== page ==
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Posted on Jun 14, 2016

Aces Are Feverish opens at Masquers Theater

Masquers Theater, a playhouse in Soap Lake will host the world premiere of Spokane playwright Matthew Weaver’s comedy-slash-murder mystery Aces are Feverish next Saturday.
The play, which will run until early July, tells the story of a classic whodunit with a twist: Ace Valentine, a top-notch private eye in the vein of Philip Marlowe, is not only fighting to uncover a mystery, but she’s also battling a cold, which gives the play its title.
This is Weaver’s second collaboration with Masquers. Earlier in the decade, the theater put on Bed Ride, which was Weaver’s first-ever play.
“I always enjoy when fictional characters get sick, not like oh-my-god-they-are-dying, but like when they catch a cold like I catch a cold,” Weaver said. “I get completely wiped out. So when a character I know gets the sniffles and they are laid up, eating chicken soup, it delights me.”
At the same time, Weaver was inspired by the Leonie Swann mystery novel Three Bags Full, which portrays a murdered shepherd, and a flock of sheep trying to solve the crime.
“That kind of opened the door to me, because if you can make a flock of sheep a detective, you can make pretty much anything a detective,” Weaver said.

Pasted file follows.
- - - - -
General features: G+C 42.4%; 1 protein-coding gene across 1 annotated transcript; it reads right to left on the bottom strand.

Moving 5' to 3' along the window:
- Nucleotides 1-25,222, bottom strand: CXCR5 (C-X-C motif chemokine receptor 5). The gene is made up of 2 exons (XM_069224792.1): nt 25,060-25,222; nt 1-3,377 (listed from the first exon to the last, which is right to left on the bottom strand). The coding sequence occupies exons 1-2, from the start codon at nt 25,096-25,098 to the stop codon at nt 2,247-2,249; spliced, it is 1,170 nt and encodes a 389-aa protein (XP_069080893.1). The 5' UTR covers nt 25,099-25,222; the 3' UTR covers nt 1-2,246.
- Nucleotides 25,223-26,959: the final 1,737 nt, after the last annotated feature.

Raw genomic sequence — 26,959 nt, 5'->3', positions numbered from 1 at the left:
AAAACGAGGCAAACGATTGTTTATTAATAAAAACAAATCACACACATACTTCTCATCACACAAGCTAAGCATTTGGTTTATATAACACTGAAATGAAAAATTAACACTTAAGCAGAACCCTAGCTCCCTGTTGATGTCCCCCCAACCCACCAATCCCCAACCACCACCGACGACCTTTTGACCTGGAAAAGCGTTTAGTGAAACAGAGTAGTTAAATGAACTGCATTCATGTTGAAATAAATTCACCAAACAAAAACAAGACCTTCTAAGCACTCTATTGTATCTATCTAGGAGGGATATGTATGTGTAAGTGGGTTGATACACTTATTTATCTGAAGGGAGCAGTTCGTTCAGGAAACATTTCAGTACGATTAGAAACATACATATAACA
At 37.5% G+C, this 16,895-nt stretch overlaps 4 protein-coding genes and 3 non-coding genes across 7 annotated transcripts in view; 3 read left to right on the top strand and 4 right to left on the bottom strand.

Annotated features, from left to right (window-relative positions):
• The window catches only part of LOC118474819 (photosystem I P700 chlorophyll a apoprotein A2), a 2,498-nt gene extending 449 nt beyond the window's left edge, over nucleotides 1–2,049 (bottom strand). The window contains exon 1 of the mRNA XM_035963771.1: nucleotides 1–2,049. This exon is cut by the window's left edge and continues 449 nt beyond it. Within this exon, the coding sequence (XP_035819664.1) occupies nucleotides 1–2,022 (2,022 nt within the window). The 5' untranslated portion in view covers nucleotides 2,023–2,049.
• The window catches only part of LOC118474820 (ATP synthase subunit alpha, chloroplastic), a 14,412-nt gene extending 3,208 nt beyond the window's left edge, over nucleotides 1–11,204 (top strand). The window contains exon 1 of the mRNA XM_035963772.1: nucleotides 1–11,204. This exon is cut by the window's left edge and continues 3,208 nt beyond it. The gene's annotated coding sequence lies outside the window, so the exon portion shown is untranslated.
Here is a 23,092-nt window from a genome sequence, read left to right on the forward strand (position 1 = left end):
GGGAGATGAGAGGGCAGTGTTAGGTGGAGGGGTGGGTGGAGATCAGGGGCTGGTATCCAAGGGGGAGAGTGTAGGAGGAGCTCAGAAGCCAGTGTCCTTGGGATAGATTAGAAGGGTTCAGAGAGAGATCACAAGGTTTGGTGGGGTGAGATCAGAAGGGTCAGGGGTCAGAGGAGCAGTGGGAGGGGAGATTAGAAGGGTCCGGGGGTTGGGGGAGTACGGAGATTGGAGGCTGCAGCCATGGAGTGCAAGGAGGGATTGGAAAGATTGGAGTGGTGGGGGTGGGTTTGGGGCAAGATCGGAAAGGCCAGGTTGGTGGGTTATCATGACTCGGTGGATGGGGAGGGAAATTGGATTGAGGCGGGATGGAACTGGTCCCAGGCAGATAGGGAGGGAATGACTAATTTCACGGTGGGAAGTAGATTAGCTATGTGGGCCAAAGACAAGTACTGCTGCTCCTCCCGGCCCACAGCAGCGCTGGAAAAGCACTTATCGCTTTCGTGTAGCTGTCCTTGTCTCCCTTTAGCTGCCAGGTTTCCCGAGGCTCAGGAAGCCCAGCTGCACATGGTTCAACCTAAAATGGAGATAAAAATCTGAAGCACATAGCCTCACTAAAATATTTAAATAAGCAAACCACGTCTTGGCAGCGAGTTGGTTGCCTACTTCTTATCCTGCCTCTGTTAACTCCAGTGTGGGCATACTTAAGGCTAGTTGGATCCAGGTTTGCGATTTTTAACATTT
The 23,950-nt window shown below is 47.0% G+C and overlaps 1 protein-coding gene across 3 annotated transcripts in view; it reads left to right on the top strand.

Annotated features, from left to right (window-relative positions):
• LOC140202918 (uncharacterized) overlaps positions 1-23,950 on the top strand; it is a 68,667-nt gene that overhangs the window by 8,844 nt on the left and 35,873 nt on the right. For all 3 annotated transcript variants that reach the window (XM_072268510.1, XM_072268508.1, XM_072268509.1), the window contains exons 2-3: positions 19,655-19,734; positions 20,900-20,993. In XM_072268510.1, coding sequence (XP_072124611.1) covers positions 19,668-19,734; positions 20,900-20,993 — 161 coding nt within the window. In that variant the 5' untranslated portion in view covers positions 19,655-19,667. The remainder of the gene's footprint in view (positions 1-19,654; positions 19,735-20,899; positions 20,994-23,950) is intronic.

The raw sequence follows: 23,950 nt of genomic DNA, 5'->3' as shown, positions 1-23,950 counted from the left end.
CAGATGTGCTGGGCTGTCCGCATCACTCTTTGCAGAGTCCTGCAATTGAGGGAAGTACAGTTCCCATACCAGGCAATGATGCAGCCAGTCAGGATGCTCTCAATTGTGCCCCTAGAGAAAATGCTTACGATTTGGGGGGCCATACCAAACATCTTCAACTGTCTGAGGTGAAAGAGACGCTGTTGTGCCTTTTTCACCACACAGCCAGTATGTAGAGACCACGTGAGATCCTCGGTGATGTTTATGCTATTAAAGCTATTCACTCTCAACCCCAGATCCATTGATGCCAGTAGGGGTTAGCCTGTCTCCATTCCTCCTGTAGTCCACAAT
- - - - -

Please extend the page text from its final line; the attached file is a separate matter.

The play is directed by Joanne Bracht and it stars Holly Petersen, Adam Zeleski, Nick Mahoney, Andrew Covarrubias, and Jeffrey Ames, along with a supporting cast that includes such veterans as |Cheri Barbre and Randy Brooks.
The play will run Fridays Saturdays and Sundays ffom June 17 to July 3. Showtimes are 7:30 p.m. on Fridays and Saturdays and 2 p.m. for the Sunday matineees.
General admission is $14, students and senior citizens pay $10, and children 10 years old or younger pay $7.
“Hopefully it’s a mystery that they will enjoy,” Weaver said. “Hopefully it’s a fun ride with characters they will enjoy watching and hopefully they will get sucked in by the mystery, by the characters and start to care about who they are and what’s going to happen, and whodunit?”
Weaver rates the play as “PG-13, probably,” he said.

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